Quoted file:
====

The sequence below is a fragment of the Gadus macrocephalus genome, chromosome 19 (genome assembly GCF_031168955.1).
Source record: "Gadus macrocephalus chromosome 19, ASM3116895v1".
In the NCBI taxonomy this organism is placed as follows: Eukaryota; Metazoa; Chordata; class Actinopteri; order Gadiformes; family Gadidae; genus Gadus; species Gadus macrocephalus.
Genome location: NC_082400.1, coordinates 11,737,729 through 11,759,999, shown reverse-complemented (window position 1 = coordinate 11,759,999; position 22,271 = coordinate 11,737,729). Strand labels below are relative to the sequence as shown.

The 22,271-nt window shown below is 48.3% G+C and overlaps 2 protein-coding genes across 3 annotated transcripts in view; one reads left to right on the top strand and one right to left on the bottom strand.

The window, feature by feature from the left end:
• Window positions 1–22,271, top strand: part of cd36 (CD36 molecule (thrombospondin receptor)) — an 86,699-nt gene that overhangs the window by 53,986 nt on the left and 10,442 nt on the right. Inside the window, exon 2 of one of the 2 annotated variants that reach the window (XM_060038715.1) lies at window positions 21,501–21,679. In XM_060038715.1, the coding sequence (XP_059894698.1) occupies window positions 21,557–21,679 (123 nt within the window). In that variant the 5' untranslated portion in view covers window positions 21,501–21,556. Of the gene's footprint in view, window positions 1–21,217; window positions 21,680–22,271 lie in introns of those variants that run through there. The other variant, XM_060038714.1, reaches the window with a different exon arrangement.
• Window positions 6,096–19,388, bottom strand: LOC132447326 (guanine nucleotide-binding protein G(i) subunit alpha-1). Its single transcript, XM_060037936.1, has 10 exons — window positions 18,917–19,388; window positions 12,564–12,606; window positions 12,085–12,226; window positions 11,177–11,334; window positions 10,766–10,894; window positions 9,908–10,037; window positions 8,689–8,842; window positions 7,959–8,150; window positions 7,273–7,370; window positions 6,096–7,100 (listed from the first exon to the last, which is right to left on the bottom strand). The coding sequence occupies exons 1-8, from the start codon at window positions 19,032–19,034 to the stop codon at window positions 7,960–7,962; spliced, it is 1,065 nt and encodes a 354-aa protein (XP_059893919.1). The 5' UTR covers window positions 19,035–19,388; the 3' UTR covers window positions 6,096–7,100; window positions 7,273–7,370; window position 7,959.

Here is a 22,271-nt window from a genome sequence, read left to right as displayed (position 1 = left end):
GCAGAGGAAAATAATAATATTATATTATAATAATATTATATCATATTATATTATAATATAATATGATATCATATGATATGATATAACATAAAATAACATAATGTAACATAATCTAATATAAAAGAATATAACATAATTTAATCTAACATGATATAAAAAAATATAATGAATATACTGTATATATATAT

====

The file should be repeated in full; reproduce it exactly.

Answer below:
The sequence below is a fragment of the Gadus macrocephalus genome, chromosome 19 (genome assembly GCF_031168955.1).
Source record: "Gadus macrocephalus chromosome 19, ASM3116895v1".
In the NCBI taxonomy this organism is placed as follows: Eukaryota; Metazoa; Chordata; class Actinopteri; order Gadiformes; family Gadidae; genus Gadus; species Gadus macrocephalus.
Genome location: NC_082400.1, coordinates 11,737,729 through 11,759,999, shown reverse-complemented (window position 1 = coordinate 11,759,999; position 22,271 = coordinate 11,737,729). Strand labels below are relative to the sequence as shown.

The 22,271-nt window shown below is 48.3% G+C and overlaps 2 protein-coding genes across 3 annotated transcripts in view; one reads left to right on the top strand and one right to left on the bottom strand.

The window, feature by feature from the left end:
• Window positions 1–22,271, top strand: part of cd36 (CD36 molecule (thrombospondin receptor)) — an 86,699-nt gene that overhangs the window by 53,986 nt on the left and 10,442 nt on the right. Inside the window, exon 2 of one of the 2 annotated variants that reach the window (XM_060038715.1) lies at window positions 21,501–21,679. In XM_060038715.1, the coding sequence (XP_059894698.1) occupies window positions 21,557–21,679 (123 nt within the window). In that variant the 5' untranslated portion in view covers window positions 21,501–21,556. Of the gene's footprint in view, window positions 1–21,217; window positions 21,680–22,271 lie in introns of those variants that run through there. The other variant, XM_060038714.1, reaches the window with a different exon arrangement.
• Window positions 6,096–19,388, bottom strand: LOC132447326 (guanine nucleotide-binding protein G(i) subunit alpha-1). Its single transcript, XM_060037936.1, has 10 exons — window positions 18,917–19,388; window positions 12,564–12,606; window positions 12,085–12,226; window positions 11,177–11,334; window positions 10,766–10,894; window positions 9,908–10,037; window positions 8,689–8,842; window positions 7,959–8,150; window positions 7,273–7,370; window positions 6,096–7,100 (listed from the first exon to the last, which is right to left on the bottom strand). The coding sequence occupies exons 1-8, from the start codon at window positions 19,032–19,034 to the stop codon at window positions 7,960–7,962; spliced, it is 1,065 nt and encodes a 354-aa protein (XP_059893919.1). The 5' UTR covers window positions 19,035–19,388; the 3' UTR covers window positions 6,096–7,100; window positions 7,273–7,370; window position 7,959.

Here is a 22,271-nt window from a genome sequence, read left to right as displayed (position 1 = left end):
GCAGAGGAAAATAATAATATTATATTATAATAATATTATATCATATTATATTATAATATAATATGATATCATATGATATGATATAACATAAAATAACATAATGTAACATAATCTAATATAAAAGAATATAACATAATTTAATCTAACATGATATAAAAAAATATAATGAATATACTGTATATATATAT